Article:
Pianista Review -- A Sour Note Concerto
Around seven years ago, music and rhythm games were at their height of success. Rockband and Guitar Hero were selling plastic guitars like hotcakes, both on home consoles and on their handheld counterparts. However, at this time, there was a lack of games that covered playing the piano. Sure, drums, guitar, bass, and singing were covered, but those of us who wanted to practice our keyboarding skills didn’t have a game to play. Now, the rhythm game craze has pretty much passed on consoles in favor of twin stick shooters or open world exploration.
However, the smartphone market has kept up the rock star trend, with the touch screen being an accessible and ideal way of getting those notes on point in your favorite songs. Granted, there are lots of free-to-play rhythm games available, but Superb Corp’s Pianista app is a rhythm game which is catered to playing the classical piano, differentiating itself from the Guitar Hero clones so readily available.
The object of the game is to touch the notes when they hit the white line at the bottom of your phone screen. This can sometimes include chords (two or more notes you have to play once) and notes you hold down. I was impressed with the tutorial, which explained this very well and succinctly.
Unfortunately, after that, I felt like I jumped into the deep end. The first song in career mode, Elgar’s Salut d’Amour, was quite challenging – and this very steep difficulty curve at the outset (in Normal Mode) may put off less skilled (or less patient) players.
Having learned basic classical piano when at school, I found the easiest way to improve my score was to use my fingers as if I was playing an actual piano. This was especially useful for the chords that sometimes occur in the classical pieces and for holding down notes effectively. I felt that this was a good emulation of how to play the piano in real life, unlike Guitar Hero, which is quite different to playing an actual guitar, etc.
Pianista is a good introduction to famous classical musicians such as Haydn, Chopin, Handel, Beethoven, and Verdi. My personal favorite was playing Verdi’s La Donna e Mobile, which is a piece from Verdi’s opera, Rigoletto. If you’re a fan of Swan Lake, you’ll also find that in this collection. As with other music games, I wasn’t sure if the difficulty of each piece corresponded to how hard you would actually find it on a piano, but broadly speaking, the slower tempo songs, such as sonatas, are paced appropriately. The syncing of the music track to your movement is also on point.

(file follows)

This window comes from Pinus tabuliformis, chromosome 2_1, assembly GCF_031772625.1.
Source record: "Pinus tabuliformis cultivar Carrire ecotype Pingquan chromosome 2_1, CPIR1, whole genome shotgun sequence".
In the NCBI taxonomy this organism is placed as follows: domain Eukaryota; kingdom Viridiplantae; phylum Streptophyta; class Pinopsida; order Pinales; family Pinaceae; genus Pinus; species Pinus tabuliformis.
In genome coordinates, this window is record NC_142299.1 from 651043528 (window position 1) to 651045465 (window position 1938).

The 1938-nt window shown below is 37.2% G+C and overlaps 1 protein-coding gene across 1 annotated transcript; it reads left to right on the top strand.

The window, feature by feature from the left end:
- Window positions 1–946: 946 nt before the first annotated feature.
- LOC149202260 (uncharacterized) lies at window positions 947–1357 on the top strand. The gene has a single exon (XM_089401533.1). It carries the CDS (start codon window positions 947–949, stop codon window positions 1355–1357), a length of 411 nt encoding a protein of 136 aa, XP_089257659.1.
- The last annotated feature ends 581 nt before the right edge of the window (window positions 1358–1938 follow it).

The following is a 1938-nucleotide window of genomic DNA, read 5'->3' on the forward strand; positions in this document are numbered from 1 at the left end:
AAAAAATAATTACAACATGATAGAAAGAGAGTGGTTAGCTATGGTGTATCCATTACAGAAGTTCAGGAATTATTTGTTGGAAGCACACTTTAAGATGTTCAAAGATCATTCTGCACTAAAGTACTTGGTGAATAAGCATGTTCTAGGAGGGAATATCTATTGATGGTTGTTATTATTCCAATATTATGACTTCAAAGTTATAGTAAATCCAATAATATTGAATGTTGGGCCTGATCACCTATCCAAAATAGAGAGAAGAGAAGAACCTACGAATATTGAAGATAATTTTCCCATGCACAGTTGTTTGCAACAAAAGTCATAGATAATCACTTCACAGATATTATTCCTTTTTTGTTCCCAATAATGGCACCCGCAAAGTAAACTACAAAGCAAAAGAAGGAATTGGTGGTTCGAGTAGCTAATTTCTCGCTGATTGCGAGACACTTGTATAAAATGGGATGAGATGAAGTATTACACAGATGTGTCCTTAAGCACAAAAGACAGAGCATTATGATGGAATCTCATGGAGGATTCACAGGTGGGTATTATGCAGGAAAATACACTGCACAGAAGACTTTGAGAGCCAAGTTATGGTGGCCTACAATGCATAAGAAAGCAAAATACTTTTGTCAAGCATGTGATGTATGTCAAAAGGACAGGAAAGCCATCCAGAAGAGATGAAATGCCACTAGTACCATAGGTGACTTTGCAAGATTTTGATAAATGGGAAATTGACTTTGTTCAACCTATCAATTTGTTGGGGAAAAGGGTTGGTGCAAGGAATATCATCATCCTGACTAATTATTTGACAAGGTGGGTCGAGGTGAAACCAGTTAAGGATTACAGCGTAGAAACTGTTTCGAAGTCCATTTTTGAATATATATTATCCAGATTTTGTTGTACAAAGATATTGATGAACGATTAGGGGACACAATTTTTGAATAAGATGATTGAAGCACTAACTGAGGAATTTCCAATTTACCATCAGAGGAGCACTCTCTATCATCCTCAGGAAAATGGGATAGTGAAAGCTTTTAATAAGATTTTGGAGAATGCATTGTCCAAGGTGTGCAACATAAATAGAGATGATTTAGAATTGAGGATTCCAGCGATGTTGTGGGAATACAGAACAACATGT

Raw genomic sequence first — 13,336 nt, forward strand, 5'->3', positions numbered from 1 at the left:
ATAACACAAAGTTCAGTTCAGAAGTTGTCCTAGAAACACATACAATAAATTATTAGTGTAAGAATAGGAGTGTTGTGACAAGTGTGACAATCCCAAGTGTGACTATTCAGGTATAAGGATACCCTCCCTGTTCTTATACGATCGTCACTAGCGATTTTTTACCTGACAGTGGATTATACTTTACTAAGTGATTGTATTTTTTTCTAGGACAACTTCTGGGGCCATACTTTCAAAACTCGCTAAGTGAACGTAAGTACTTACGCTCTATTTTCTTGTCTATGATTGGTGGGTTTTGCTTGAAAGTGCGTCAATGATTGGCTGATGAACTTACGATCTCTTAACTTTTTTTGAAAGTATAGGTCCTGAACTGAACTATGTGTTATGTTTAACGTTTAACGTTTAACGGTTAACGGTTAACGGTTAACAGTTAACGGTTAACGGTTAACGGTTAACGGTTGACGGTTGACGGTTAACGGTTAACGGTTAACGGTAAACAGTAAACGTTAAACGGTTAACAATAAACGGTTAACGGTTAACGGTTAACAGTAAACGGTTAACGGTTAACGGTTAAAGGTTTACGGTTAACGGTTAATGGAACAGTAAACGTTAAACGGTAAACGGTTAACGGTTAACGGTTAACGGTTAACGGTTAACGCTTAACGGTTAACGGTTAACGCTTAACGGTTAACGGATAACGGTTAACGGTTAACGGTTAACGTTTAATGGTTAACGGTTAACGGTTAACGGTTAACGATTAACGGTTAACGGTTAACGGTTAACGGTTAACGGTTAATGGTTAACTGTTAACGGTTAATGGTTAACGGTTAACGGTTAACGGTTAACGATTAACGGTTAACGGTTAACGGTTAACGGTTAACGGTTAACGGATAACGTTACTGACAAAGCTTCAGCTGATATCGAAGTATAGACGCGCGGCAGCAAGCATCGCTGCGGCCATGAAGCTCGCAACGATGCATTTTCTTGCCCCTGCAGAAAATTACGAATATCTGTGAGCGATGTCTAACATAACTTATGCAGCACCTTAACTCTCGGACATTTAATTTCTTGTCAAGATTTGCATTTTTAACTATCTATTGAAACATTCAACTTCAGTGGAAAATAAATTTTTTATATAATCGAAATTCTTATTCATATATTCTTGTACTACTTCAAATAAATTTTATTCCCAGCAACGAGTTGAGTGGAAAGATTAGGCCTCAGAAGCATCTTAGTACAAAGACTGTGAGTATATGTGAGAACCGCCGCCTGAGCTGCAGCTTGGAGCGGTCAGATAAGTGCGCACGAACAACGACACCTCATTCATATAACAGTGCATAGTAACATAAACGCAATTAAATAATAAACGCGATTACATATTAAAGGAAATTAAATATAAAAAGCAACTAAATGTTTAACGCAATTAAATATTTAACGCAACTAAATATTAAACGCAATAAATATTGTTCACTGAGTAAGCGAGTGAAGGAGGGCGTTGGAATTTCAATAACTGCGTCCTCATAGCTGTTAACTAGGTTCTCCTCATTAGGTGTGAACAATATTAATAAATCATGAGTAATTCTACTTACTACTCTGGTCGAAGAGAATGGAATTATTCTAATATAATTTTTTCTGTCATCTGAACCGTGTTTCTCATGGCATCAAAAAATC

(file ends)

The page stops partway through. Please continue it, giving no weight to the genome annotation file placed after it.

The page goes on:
Music Note Micro Transactions
A major downside to the Pianista, like most free-to-play titles out there, is its reliance on in-app transactions (IATs) – otherwise known as micro transactions. Whether you’re in Career Mode or Collection Mode, you only have a finite amount of energy, represented by music notes. When you run out of energy, you have to wait for 10 minutes just to get one music note – and you need at least two to play a song. Considering the huge cooldown time in relation to actually playing the game, this seems pretty unfair.
You can also upgrade your piano so that you can get through songs with more errors. This can be paid for by coins you earn in career mode or through IATs. If you want to play a specific song, you can also buy it – but some of these cost at least $2, and you’ll still need energy to play them.
I used to play the piano, and I found Pianista was a good way to improve my skills and get back into that hobby. That said, I was having flashbacks to music exams with some of the pieces – which are pretty challenging even in Normal mode. Technical difficulty for me was nigh on impossible, and I just managed to pass the first Career Mode song after quite a lot of practice (I suppose that’s the only way you get to Carnegie Hall!).
Portraits of all the composers was a nice touch, as sometimes these names can seem quite far removed from today when you just listen to classical music on the radio, and the syncing of audio to touch input worked fluidly – a marked change from going through the sync screens in Rockband or Guitar Hero back in the day. Unfortunately, the emphasis on micro transactions coupled with the steep difficulty level are deal breakers for me, which were left unchanged in a recent app update.
If you want to learn to play the piano, then other apps such as Piano and Yousician are good alternatives. There are also other better rhythm games available on mobile that don’t rely so much on IATs.